When asked about the wisdom of a 7-in. iPad, Steve Jobs dismissed it as “dead on arrival.” In what I’d like to believe is a case of great minds thinking alike, my initial thoughts were exactly in line with those of Mr. Jobs.
My reasoning at the time was simple. A 7-in. iPad would be too big to function as a mobile alternative to an iPhone or iPod touch. At the other end, it would be too small to adequately function as general purpose tablet computer. Many people see the iPad as ultimately replacing laptops such as the MacBook Air. I can’t see a 7-in. iPad ever doing this. I didn’t see much room in the middle for anything else.
In light of recent events, I’ve reconsidered my logic. I believe my analysis is still 100 percent correct, except for one small detail: the conclusion. I now believe that a 7-in. iPad makes sense after all. The resolution of this paradox lies in the assumptions. If I stand by my initial assumptions, a 7-in. iPad remains a bad idea. The problem is that I no longer think those assumptions are entirely valid. They are too narrow.
The first reason is undoubtedly price. At half the cost of even the cheapest iPad, they are an attractive alternative to anyone on a limited budget.
However, I believe the critical factor (the one I overlooked initially) is that these devices are not marketed directly as iPad competitors. They are first and foremost e-readers. Barnes and Noble describes their Tablet (and similar Color model) as the “World’s Best Reading Experience + Tablet Essentials.” Amazon goes a bit further, stressing more how the Kindle Fire leverages all of media (books, movies, music). But that’s still a far way from focusing on the full range of things an iPad can do.
Yes, it’s true you can get apps for Kindle Fires and Nooks — as you can with an iPad. That’s an appealing plus for these devices. But that’s the bonus, not what first sells the device. First and foremost, these devices are an e-reader (and media player). And that’s why the 7-in. screen works. These tablets are just slightly bigger than a typical paperback book, exactly the size that people are most comfortable with for reading. As it turns out, it’s also a very good size for mobile viewing of video and playing games (not as good as the iPad, but much better than the iPhone).
If you think of a Kindle Fire as an e-reader with added iPad-like features for half the price of an iPad, it suddenly can look quite appealing. It’s true that the Fire’s “iPad-like features” don’t come close to working as well as the iPad itself. But they don’t have to work that well for the device to succeed. The original Kindles have been a huge success. The Fire builds on that.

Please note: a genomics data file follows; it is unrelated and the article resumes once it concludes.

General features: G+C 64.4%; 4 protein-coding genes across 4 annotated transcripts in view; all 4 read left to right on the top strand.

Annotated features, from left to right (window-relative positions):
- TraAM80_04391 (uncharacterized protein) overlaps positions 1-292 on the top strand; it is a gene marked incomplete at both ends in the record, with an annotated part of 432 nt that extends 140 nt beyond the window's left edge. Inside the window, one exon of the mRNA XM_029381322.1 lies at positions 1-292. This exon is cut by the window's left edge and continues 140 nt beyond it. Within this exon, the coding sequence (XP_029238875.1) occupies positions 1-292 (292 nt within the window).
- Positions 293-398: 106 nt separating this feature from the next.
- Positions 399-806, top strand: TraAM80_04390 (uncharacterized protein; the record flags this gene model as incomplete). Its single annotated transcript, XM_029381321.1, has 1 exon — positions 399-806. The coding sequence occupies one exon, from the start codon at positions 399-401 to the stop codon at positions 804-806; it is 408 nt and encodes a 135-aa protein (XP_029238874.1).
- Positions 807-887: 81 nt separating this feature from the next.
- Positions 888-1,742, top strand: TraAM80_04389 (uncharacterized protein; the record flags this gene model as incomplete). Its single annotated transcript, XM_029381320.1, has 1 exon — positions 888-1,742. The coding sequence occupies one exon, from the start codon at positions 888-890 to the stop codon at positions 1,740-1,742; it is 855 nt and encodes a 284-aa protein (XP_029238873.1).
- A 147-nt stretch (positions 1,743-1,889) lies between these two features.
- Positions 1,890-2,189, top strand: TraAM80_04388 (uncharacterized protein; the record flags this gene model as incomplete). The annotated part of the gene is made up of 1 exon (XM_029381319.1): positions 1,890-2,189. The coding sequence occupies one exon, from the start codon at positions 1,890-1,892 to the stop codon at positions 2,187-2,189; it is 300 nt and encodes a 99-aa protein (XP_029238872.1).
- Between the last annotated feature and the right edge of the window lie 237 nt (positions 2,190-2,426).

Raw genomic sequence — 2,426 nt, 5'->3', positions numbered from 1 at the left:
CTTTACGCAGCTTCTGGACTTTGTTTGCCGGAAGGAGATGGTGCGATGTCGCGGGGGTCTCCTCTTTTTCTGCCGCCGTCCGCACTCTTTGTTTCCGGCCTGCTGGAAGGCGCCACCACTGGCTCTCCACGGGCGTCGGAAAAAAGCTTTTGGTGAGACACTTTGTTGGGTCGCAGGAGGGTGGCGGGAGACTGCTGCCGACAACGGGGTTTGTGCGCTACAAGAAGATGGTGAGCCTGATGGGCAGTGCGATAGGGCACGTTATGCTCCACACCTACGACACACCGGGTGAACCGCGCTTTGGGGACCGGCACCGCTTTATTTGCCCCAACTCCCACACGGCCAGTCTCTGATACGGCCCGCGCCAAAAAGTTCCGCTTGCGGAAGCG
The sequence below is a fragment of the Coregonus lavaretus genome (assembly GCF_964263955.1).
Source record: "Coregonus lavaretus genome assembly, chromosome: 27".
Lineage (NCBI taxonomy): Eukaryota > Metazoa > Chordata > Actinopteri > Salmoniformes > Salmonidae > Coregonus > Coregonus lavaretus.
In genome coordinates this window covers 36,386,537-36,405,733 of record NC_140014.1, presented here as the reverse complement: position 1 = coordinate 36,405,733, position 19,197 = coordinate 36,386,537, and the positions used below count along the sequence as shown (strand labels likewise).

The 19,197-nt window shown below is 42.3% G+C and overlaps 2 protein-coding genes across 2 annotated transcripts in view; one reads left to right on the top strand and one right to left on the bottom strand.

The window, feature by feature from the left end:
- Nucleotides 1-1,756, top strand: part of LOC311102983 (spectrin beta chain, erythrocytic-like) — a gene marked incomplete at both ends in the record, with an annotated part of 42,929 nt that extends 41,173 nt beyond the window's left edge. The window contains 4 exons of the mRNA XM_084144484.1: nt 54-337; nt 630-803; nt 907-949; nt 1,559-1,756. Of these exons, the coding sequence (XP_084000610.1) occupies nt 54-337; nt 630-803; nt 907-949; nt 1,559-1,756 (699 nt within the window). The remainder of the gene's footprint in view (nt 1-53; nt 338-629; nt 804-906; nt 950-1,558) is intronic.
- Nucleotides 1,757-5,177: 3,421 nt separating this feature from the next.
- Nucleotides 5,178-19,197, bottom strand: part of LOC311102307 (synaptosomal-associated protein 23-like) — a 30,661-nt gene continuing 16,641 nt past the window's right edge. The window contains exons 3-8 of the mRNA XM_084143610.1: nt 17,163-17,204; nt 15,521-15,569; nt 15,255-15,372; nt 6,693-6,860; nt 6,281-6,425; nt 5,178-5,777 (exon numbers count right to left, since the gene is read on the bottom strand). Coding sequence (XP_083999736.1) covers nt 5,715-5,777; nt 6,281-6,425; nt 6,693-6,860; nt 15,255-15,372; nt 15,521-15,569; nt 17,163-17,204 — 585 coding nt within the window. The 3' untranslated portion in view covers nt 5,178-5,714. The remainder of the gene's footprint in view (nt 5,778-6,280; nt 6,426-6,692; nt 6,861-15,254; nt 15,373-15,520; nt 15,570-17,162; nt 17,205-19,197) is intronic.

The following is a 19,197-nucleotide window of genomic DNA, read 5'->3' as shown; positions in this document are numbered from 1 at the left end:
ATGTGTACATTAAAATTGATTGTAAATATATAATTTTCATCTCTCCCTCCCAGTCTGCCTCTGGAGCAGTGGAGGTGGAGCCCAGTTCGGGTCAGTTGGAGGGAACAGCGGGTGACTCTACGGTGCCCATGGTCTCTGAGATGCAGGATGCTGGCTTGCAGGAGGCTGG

There remains one thing that does still surprise me about these e-reader tablets: the display. I recently bought a Kindle Touch. With its 6-in. display, it’s an even closer match to the size of a paperback than the Fire. More critically, for reading books, its E ink technology offers a great alternative to the iPad’s glossy backlit display. E ink looks almost like you’re reading a printed page; it’s easier on the eyes, works great in bright light, and conserves the battery better. That’s why I got one.
The Fire and Nook tablets abandon this E ink advantage. In order to provide color, they instead have the same sort of display found on an iPad. I would have thought this would be a big negative for people seeking an e-reader. Perhaps, if like me, you already own an iPad, it is a negative. But apparently, for many many people, it’s a trade-off they are happy to make.
And this is precisely where there is a huge opening for Apple to drive through with a 7-in. iPad. A 7-in. iPad at a competitive price could crush the competition. Having read books both on my Kindle Touch and via the Kindle app on my iPad, I can tell you that the Kindle app software on the iPad is far superior. It has a faster smoother feel and offers more features. Once you remove E ink as a consideration, the only reason to prefer the Kindle is its smaller size and lighter weight. A 7-in. iPad would eliminate that advantage for the Kindle. Plus, with the iPad, you don’t have to choose between Amazon, Barnes & Noble or Apple’s own iBooks. You have access to all three. Lastly, once you move beyond media and games to the broader categories of apps, the iPad wins by several miles. All the reviews I have read of the Fire confirm this. The Kindle Fire is a clunker by comparison to the iPad.
Apple could drop a few iPad features (perhaps the camera) to help get the price down. The iPad would still run circles around the competition. Apple might even market the 7-in. device as more focused on being an e-reader and media player, as opposed to its larger sibling. It would still be a winner. Honestly, unless you simply boycott Apple on principle, I can’t imagine why anyone would prefer a Kindle or a Nook to a 7-in. iPad.
Unlike my colleague John Martellero, I don’t quite accept that Apple “got caught with its pants down at Christmas” and that it must now come out with a 7-in. iPad ASAP or fall further behind. While Apple is most known for its leading edge innovations, such as the iPad and iPhone, it is just as often a laggard in adopting new technologies — waiting until they can get it “right” rather than rushing something half-baked to market. The 7-in. iPad could easily be an example of the latter. Despite Steve Jobs’s admonition, I believe Apple is currently working on such a device. And we will see it before the year is over. And when we do, it will rapidly ascend to the top of the heap, with Apple cementing its place as the dominant player in this emerging and profitable market.
And that, my friends, is why I believe Apple should (and will) come out with a 7-in. iPad.